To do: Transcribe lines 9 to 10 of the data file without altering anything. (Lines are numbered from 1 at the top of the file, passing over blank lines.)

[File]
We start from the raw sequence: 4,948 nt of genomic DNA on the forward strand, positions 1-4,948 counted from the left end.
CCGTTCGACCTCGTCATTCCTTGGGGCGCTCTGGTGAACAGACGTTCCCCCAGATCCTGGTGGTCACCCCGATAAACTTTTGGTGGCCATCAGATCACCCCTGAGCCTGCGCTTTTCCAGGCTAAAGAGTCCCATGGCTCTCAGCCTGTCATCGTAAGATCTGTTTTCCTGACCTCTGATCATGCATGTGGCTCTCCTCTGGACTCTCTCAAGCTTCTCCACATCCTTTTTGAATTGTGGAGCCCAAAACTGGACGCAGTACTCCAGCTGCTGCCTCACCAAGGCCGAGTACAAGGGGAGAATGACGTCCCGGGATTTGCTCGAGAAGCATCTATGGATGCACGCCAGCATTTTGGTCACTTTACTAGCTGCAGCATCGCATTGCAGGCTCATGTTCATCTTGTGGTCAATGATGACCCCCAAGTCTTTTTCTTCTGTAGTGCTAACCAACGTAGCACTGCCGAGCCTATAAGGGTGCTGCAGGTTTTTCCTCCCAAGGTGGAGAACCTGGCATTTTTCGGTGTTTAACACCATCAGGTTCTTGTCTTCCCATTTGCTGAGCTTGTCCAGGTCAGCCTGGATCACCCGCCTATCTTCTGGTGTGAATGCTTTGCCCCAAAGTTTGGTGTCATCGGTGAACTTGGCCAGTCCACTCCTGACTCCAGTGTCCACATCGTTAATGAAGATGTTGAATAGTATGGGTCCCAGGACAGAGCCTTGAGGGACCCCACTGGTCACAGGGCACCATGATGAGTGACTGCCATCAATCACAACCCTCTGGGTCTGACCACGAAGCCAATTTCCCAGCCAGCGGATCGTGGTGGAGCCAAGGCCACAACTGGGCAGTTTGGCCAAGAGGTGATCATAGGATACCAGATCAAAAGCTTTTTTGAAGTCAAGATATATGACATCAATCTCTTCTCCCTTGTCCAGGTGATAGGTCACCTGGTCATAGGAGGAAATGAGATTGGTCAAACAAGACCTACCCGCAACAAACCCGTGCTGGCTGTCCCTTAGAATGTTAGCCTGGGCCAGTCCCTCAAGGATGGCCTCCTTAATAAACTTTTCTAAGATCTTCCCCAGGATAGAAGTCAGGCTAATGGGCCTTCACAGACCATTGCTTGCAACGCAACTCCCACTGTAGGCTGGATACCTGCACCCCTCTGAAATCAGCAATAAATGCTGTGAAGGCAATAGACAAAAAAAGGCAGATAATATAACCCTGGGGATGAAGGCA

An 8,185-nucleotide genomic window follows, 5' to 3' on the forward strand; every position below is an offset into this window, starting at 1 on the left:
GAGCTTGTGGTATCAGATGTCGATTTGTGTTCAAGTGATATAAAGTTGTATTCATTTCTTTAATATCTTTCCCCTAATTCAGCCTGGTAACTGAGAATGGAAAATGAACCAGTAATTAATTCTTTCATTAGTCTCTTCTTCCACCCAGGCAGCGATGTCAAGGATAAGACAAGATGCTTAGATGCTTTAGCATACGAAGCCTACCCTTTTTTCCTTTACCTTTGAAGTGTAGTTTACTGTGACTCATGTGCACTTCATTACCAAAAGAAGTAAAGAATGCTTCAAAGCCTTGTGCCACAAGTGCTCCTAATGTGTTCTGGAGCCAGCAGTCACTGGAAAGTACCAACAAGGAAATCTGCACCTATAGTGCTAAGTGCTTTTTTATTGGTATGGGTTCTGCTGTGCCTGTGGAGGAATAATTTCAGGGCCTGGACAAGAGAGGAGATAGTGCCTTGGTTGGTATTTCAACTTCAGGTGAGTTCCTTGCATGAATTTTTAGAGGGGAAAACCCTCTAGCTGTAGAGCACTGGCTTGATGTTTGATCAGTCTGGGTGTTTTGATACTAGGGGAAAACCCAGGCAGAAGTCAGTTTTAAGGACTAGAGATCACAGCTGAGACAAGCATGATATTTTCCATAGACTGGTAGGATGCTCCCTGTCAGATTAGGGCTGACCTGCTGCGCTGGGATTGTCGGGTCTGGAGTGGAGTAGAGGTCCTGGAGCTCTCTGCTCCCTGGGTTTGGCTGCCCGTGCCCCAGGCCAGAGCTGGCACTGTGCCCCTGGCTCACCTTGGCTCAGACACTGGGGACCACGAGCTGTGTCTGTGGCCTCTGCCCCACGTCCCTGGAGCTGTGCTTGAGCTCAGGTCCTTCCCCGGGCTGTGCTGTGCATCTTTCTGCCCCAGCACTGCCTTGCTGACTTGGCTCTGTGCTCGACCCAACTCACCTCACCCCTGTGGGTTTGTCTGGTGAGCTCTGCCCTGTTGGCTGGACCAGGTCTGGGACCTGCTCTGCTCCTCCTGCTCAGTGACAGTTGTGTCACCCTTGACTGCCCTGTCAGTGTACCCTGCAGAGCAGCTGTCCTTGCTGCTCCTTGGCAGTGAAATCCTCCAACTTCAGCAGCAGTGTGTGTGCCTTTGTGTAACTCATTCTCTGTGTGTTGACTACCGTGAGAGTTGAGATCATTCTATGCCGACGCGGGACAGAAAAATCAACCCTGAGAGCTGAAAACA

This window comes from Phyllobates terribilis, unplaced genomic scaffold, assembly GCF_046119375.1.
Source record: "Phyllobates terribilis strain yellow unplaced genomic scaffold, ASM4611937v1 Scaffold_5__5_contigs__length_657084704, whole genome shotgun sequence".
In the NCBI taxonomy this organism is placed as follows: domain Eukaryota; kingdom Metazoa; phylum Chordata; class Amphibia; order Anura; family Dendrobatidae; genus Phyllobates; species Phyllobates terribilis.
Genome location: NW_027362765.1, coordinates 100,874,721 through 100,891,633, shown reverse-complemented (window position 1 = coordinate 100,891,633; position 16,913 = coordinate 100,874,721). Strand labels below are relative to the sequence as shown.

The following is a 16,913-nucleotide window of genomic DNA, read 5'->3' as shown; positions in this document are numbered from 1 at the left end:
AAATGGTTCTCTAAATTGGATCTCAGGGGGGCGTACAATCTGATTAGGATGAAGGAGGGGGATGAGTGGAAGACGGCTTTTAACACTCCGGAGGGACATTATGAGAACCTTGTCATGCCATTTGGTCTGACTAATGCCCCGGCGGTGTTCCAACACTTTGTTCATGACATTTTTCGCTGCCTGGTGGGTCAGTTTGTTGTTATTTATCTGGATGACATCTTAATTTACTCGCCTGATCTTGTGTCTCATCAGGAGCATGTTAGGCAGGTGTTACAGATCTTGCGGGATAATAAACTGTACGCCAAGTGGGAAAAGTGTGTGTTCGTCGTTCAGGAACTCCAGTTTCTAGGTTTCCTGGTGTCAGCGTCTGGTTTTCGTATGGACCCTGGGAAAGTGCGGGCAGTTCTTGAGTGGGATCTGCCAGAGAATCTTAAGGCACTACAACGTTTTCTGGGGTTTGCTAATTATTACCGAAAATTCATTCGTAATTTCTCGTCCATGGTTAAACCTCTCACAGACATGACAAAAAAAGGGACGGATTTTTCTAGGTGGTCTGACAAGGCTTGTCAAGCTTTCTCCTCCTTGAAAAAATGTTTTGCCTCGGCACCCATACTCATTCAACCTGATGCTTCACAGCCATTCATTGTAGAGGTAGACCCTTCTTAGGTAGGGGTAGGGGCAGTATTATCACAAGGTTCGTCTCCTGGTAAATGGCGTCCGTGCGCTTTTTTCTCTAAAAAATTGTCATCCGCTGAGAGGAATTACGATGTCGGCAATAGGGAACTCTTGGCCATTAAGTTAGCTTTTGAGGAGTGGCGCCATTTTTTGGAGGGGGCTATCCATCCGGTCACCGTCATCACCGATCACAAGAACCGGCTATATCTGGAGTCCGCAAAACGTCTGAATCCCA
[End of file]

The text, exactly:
The following is a 16,913-nucleotide window of genomic DNA, read 5'->3' as shown; positions in this document are numbered from 1 at the left end:
AAATGGTTCTCTAAATTGGATCTCAGGGGGGCGTACAATCTGATTAGGATGAAGGAGGGGGATGAGTGGAAGACGGCTTTTAACACTCCGGAGGGACATTATGAGAACCTTGTCATGCCATTTGGTCTGACTAATGCCCCGGCGGTGTTCCAACACTTTGTTCATGACATTTTTCGCTGCCTGGTGGGTCAGTTTGTTGTTATTTATCTGGATGACATCTTAATTTACTCGCCTGATCTTGTGTCTCATCAGGAGCATGTTAGGCAGGTGTTACAGATCTTGCGGGATAATAAACTGTACGCCAAGTGGGAAAAGTGTGTGTTCGTCGTTCAGGAACTCCAGTTTCTAGGTTTCCTGGTGTCAGCGTCTGGTTTTCGTATGGACCCTGGGAAAGTGCGGGCAGTTCTTGAGTGGGATCTGCCAGAGAATCTTAAGGCACTACAACGTTTTCTGGGGTTTGCTAATTATTACCGAAAATTCATTCGTAATTTCTCGTCCATGGTTAAACCTCTCACAGACATGACAAAAAAAGGGACGGATTTTTCTAGGTGGTCTGACAAGGCTTGTCAAGCTTTCTCCTCCTTGAAAAAATGTTTTGCCTCGGCACCCATACTCATTCAACCTGATGCTTCACAGCCATTCATTGTAGAGGTAGACCCTTCTTAGGTAGGGGTAGGGGCAGTATTATCACAAGGTTCGTCTCCTGGTAAATGGCGTCCGTGCGCTTTTTTCTCTAAAAAATTGTCATCCGCTGAGAGGAATTACGATGTCGGCAATAGGGAACTCTTGGCCATTAAGTTAGCTTTTGAGGAGTGGCGCCATTTTTTGGAGGGGGCTATCCATCCGGTCACCGTCATCACCGATCACAAGAACCGGCTATATCTGGAGTCCGCAAAACGTCTGAATCCCA